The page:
Over the same period of time, the amount and types of devices that people use to access the web have changed dramatically. Smartphones as we view them today didn’t even really exist at the time Firefox was released. Now smartphones are nearly ubiquitous and the internet is on your TV, your wrist, in your lightbulbs, and on a variety of other devices. This has made syncing your data between your devices, including your browsing data, an important means of keeping track of information and tasks.
We have also had to adapt to changes in the underlying operating systems that Firefox runs on. Many interaction and visual changes have occurred from Windows XP, to Windows 7, to Windows 10, with a similar and comparable level of changes on macOS, Linux, Android, and iOS. Firefox now incorporates system-level functionality like system notifications and adaptive interface changes for hybrid devices that have touch screens and keyboards.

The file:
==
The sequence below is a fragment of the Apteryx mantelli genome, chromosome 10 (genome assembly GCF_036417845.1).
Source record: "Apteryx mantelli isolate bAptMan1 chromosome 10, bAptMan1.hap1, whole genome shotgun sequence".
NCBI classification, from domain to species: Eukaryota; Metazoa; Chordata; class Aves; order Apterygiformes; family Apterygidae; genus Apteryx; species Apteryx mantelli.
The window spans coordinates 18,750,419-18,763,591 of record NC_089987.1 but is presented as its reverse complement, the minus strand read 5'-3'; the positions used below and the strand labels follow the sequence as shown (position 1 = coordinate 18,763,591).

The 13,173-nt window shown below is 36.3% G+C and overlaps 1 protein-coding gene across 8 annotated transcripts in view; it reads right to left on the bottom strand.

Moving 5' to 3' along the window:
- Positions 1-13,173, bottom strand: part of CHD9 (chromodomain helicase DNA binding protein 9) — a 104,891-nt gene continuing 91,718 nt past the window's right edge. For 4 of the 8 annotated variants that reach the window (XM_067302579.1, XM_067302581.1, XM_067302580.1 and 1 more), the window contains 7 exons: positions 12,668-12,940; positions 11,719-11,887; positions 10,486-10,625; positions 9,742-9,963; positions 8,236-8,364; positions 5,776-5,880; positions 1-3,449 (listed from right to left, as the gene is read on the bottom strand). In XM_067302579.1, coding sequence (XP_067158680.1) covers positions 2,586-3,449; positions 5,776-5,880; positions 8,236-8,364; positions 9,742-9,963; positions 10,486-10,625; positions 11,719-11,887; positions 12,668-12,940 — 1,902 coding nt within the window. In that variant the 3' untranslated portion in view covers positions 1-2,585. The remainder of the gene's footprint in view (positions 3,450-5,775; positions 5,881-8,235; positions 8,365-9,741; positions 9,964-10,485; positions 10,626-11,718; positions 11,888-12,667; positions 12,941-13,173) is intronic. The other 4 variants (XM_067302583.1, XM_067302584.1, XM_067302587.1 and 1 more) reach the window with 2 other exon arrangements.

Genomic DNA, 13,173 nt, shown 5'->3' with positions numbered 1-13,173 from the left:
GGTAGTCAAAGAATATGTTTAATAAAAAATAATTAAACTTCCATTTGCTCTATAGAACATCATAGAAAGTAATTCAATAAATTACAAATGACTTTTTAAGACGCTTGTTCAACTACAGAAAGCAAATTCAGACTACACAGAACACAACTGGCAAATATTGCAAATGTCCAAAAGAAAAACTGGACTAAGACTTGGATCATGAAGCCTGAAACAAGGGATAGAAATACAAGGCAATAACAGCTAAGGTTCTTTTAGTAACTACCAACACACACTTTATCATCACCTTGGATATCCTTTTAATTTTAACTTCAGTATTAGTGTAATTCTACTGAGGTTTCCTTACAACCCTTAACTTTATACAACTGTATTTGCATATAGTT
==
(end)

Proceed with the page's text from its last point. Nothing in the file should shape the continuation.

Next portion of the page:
The visual look and feel of Firefox have also changed several times throughout the years to reflect both the ever-changing aesthetics of OS environments, as well as expressing its own brand and aesthetic values.
Most of last year was spent working on Firefox Quantum, which is probably our most extensive refresh ever. It comes with an entirely new visual look and feel, more system integration, new UI surfaces that highlight the sending, saving, and retrieving of your data, and perhaps most importantly an updated rendering engine that is much faster and more responsive.